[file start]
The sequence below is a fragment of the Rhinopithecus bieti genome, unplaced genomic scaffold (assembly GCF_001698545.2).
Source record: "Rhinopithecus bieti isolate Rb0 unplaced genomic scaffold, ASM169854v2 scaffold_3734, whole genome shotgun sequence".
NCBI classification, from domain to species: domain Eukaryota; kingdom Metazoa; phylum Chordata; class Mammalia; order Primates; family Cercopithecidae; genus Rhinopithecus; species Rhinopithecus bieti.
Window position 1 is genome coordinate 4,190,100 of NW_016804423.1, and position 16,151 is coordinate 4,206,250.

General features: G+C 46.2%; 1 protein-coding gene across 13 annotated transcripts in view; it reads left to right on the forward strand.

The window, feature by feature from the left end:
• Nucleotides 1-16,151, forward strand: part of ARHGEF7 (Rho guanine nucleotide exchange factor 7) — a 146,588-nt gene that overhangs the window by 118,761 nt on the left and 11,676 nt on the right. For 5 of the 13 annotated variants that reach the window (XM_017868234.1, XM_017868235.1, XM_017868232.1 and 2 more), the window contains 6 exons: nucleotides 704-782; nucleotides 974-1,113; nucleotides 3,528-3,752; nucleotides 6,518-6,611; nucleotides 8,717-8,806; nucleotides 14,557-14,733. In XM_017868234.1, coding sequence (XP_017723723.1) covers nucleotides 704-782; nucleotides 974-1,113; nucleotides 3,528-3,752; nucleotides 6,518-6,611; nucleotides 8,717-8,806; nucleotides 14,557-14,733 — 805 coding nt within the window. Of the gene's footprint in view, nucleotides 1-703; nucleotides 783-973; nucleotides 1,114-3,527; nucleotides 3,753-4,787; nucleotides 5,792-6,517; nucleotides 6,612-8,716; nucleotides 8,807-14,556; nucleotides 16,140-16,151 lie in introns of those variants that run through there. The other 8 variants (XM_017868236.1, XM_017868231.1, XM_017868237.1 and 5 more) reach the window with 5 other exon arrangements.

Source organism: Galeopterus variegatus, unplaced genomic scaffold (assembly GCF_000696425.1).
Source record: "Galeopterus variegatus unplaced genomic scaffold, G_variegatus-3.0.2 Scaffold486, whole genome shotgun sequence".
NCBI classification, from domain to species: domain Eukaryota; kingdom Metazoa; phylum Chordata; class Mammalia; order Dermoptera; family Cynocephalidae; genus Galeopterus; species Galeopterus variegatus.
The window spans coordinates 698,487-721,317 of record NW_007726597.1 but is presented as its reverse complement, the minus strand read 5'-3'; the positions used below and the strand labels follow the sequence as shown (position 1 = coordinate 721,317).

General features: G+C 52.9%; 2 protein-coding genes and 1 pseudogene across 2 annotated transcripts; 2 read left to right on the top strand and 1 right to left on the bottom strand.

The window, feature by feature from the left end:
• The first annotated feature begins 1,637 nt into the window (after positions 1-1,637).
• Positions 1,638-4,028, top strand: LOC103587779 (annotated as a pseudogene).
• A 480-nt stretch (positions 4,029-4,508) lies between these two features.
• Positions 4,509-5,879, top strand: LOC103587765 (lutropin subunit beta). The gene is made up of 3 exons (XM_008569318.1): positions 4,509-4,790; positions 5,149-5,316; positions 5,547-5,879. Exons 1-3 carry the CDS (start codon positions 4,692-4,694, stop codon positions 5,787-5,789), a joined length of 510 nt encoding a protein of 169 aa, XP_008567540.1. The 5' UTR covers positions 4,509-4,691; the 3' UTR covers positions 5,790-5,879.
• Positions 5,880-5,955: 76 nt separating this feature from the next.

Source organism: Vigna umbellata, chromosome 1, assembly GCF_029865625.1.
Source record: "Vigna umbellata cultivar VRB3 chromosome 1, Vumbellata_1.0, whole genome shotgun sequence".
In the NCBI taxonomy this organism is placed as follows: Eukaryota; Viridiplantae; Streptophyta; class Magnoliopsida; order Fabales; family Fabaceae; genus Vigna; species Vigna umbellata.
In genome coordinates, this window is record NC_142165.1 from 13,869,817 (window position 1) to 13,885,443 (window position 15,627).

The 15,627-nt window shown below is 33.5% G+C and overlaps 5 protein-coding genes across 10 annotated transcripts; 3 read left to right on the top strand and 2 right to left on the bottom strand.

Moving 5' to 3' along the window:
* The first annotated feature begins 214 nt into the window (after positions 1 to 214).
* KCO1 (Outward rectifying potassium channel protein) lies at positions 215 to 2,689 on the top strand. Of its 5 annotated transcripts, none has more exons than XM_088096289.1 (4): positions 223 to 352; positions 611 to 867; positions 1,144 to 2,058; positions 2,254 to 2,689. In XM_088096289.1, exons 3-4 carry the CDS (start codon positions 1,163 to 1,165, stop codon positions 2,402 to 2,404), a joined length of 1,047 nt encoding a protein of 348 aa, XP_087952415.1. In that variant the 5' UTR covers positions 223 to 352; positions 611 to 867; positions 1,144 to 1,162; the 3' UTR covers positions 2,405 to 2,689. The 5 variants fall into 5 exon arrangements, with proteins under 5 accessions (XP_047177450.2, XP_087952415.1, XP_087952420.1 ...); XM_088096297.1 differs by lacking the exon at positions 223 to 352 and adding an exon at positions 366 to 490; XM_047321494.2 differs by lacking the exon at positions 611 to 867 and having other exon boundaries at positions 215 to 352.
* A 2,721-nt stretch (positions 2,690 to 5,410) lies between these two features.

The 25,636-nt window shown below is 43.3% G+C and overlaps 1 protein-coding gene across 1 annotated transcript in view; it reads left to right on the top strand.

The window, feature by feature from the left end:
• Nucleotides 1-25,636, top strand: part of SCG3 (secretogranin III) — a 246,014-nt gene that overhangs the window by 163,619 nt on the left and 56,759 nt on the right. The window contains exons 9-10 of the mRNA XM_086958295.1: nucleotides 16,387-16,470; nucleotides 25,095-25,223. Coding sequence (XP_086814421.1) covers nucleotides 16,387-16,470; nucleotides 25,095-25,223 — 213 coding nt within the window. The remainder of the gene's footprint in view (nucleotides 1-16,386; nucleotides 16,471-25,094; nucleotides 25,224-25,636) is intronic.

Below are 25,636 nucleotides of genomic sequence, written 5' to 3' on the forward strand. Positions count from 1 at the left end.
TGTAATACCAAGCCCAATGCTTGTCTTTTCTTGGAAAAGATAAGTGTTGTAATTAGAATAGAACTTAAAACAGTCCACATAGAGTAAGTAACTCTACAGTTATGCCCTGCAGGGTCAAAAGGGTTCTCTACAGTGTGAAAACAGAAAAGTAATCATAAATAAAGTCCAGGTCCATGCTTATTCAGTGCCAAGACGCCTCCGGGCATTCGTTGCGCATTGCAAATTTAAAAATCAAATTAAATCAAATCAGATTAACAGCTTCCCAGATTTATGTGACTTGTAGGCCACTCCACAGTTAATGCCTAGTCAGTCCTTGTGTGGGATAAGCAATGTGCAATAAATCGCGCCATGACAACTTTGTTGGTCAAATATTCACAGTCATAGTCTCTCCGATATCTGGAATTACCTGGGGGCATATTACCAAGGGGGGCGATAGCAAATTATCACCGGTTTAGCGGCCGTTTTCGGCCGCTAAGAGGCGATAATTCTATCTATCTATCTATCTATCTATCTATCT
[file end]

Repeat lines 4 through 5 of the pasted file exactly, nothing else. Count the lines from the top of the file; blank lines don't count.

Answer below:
Window position 1 is genome coordinate 4,190,100 of NW_016804423.1, and position 16,151 is coordinate 4,206,250.

General features: G+C 46.2%; 1 protein-coding gene across 13 annotated transcripts in view; it reads left to right on the forward strand.